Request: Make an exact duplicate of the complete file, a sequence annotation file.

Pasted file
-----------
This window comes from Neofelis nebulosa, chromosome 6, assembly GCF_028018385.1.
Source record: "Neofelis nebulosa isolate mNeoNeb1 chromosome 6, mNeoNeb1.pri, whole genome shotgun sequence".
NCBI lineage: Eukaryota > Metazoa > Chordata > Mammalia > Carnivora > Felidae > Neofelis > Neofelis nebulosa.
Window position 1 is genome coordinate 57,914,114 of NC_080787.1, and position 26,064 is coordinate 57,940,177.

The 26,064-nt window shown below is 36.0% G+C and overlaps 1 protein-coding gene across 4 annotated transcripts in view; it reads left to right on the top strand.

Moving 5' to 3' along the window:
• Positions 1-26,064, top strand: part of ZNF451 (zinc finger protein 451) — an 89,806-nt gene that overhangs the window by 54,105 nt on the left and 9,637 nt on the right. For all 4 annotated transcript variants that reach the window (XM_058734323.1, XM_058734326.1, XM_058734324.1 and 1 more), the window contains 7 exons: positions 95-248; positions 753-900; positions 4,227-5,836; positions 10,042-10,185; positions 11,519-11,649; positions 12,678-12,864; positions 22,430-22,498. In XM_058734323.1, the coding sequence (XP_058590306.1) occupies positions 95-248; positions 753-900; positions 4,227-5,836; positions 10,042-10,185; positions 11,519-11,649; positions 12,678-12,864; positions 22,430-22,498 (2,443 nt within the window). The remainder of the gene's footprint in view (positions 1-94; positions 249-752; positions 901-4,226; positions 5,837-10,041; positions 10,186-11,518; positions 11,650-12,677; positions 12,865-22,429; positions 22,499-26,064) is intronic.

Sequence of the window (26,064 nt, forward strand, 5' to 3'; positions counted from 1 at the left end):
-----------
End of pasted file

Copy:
This window comes from Neofelis nebulosa, chromosome 6, assembly GCF_028018385.1.
Source record: "Neofelis nebulosa isolate mNeoNeb1 chromosome 6, mNeoNeb1.pri, whole genome shotgun sequence".
NCBI lineage: Eukaryota > Metazoa > Chordata > Mammalia > Carnivora > Felidae > Neofelis > Neofelis nebulosa.
Window position 1 is genome coordinate 57,914,114 of NC_080787.1, and position 26,064 is coordinate 57,940,177.

The 26,064-nt window shown below is 36.0% G+C and overlaps 1 protein-coding gene across 4 annotated transcripts in view; it reads left to right on the top strand.

Moving 5' to 3' along the window:
• Positions 1-26,064, top strand: part of ZNF451 (zinc finger protein 451) — an 89,806-nt gene that overhangs the window by 54,105 nt on the left and 9,637 nt on the right. For all 4 annotated transcript variants that reach the window (XM_058734323.1, XM_058734326.1, XM_058734324.1 and 1 more), the window contains 7 exons: positions 95-248; positions 753-900; positions 4,227-5,836; positions 10,042-10,185; positions 11,519-11,649; positions 12,678-12,864; positions 22,430-22,498. In XM_058734323.1, the coding sequence (XP_058590306.1) occupies positions 95-248; positions 753-900; positions 4,227-5,836; positions 10,042-10,185; positions 11,519-11,649; positions 12,678-12,864; positions 22,430-22,498 (2,443 nt within the window). The remainder of the gene's footprint in view (positions 1-94; positions 249-752; positions 901-4,226; positions 5,837-10,041; positions 10,186-11,518; positions 11,650-12,677; positions 12,865-22,429; positions 22,499-26,064) is intronic.

Sequence of the window (26,064 nt, forward strand, 5' to 3'; positions counted from 1 at the left end):